otherwise been produced. It would take a forest of 90 million to 175
million trees to provide the same air quality.
Even though the cost of
wind power has decreased dramatically in the past 10 years, the technology
requires a higher initial investment than fossil-fueled
generators. Roughly 80% of the cost is the machinery, with the balance
being site preparation and installation. If wind generating systems are
compared with fossil-fueled systems on a "life-cycle" cost basis
(counting fuel and operating expenses for the life of the generator),
however, wind costs are much more competitive with other generating
technologies because there is no fuel to purchase and minimal operating
Although wind power plants
have relatively little impact on the environment compared to fossil fuel
power plants, there is some concern over the noise
produced by the rotor blades, aesthetic (visual) impacts,
and birds and bats having been killed (avian/bat mortality)
by flying into the rotors. Most of these problems have been resolved or
greatly reduced through technological development or by properly siting
Supply and Transport
The major challenge to
using wind as a source of power is that it is intermittent
and does not always blow when electricity is needed. Wind cannot be stored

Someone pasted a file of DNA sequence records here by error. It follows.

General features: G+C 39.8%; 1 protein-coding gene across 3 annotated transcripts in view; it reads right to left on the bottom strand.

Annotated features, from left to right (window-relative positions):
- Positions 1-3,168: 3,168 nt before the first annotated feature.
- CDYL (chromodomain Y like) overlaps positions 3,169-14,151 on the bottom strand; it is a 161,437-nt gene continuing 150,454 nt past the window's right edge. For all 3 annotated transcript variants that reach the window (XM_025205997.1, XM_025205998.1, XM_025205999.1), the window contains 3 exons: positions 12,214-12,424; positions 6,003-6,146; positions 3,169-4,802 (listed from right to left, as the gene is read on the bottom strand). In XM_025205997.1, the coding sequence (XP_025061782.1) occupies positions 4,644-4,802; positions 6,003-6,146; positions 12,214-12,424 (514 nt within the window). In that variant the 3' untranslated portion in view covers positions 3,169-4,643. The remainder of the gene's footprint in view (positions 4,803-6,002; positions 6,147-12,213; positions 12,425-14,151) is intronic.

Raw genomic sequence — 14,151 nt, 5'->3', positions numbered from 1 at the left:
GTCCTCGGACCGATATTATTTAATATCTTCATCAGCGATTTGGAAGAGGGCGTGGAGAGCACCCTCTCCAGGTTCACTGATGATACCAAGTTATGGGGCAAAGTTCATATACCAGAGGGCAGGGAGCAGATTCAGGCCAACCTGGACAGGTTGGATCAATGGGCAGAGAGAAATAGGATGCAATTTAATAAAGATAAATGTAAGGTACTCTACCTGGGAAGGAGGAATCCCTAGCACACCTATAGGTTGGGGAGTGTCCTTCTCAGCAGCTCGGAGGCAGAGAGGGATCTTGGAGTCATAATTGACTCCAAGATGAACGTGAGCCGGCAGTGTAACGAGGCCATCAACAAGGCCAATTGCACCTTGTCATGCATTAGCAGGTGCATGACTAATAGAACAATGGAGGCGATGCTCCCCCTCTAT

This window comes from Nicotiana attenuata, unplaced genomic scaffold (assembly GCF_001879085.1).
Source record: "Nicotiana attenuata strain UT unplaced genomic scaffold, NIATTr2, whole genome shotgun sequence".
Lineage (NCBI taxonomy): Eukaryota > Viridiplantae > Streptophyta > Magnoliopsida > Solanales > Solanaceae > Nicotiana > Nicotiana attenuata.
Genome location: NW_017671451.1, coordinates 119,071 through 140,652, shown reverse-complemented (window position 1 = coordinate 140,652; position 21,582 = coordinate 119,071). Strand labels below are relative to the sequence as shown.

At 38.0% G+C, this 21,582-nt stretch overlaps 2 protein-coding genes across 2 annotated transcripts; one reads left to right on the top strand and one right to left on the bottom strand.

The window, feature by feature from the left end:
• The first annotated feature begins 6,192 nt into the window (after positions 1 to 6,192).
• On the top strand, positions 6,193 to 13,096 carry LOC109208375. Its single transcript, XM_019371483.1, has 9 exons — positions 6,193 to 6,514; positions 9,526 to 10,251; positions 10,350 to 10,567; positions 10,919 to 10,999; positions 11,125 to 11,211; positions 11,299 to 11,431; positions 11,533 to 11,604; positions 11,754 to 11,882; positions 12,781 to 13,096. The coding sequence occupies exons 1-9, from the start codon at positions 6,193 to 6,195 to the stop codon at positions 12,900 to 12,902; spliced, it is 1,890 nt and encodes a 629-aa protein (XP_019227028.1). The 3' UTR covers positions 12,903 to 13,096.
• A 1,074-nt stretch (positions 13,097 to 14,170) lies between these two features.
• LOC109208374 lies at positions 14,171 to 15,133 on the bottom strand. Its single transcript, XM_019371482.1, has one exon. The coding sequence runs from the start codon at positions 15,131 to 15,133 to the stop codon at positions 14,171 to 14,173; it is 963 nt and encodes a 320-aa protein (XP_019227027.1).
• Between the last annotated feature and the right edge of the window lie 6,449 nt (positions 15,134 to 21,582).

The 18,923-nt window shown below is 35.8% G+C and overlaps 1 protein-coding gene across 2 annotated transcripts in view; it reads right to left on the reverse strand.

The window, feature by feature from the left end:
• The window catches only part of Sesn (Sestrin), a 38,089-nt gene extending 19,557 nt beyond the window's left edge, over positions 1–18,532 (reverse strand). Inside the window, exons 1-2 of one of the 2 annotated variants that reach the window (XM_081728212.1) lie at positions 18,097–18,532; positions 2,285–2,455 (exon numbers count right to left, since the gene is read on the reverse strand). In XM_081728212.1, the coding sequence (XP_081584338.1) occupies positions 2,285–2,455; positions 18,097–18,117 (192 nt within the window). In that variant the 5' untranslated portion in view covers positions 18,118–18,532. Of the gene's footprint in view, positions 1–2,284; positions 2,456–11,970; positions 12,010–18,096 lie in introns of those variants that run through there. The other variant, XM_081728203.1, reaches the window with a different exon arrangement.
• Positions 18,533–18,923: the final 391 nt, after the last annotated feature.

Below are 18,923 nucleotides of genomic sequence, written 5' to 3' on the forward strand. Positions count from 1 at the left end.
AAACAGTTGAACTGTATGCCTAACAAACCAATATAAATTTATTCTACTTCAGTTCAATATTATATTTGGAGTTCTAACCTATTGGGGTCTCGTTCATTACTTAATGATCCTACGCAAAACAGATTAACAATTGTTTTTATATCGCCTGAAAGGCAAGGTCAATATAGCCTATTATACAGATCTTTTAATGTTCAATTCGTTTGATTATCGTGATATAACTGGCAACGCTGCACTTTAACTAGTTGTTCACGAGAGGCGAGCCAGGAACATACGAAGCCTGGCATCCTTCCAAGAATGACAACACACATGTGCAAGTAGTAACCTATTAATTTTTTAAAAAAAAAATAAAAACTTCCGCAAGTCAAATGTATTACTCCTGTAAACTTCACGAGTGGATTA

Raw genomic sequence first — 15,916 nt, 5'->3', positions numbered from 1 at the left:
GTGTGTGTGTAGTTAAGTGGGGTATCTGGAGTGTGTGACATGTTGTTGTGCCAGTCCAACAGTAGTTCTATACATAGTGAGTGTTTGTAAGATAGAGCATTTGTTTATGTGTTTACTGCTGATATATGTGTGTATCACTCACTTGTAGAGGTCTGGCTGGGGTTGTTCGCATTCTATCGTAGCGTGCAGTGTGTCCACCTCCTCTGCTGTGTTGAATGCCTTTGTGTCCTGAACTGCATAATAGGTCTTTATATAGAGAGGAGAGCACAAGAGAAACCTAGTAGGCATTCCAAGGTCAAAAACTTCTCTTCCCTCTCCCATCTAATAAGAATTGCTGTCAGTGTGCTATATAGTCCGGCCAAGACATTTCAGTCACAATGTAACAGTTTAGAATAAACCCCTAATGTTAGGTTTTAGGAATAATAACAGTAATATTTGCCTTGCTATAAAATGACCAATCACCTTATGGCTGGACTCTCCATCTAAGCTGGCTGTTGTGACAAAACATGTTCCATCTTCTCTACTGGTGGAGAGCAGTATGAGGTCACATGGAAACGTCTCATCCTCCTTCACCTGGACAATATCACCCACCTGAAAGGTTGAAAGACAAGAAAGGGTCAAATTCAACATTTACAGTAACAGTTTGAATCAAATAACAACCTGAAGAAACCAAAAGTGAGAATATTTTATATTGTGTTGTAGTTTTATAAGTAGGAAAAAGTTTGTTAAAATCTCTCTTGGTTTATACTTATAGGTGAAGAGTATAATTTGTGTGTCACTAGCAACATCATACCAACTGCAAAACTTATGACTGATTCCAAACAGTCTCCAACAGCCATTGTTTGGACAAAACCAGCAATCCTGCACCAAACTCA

(although wind-generated electricity can be stored, if batteries are
used), and not all winds can be harnessed to meet the timing of
electricity demands. Further, good wind sites are often located in remote
locations far from areas of electric power demand (such as
cities). Finally, wind resource development may compete with other uses
for the land, and those alternative uses may be more
highly valued than electricity generation. However, wind turbines can be
located on land that is also used for grazing or even farming.
renewable energy (except tidal and geothermal power), and even the energy
in fossil fuels, ultimately comes from the sun. The sun radiates
100,000,000,000,000 kilowatt hours of energy to the earth per hour. In
other words, the earth receives 10 to the 18th power of watts of power.
About 1 to 2 per cent of the energy coming from the sun is converted into
wind energy. That is about 50 to 100 times more than the energy converted
into biomass by all plants on earth.
reaching 1,000 MW of wind energy in 1985, it took more than a decade for
wind to reach the 2,000-MW mark in 1999. Since then, installed capacity
has grown fivefold. Today, U.S. wind energy installations produce enough
electricity on a typical day to power the equivalent of over 2.5 million
U.S. Wind Industry Fast
Total U.S. Utility-Scale Wind Power Capacity, Through 4th Quarter
U.S. Wind Power Capacity, Installed in 2011:
U.S. Wind Power Capacity, Installed in 4th Quarter of 2011:
U.S. Wind Power Capacity Under Construction as of 4th Quarter of
U.S. Wind Power
Capacity, Installed in Previous Years (including small-wind):
Number of States with Utility-Scale Wind Installations, 2011:
Number of States with over 1,000 MW of Wind Installations, 2011: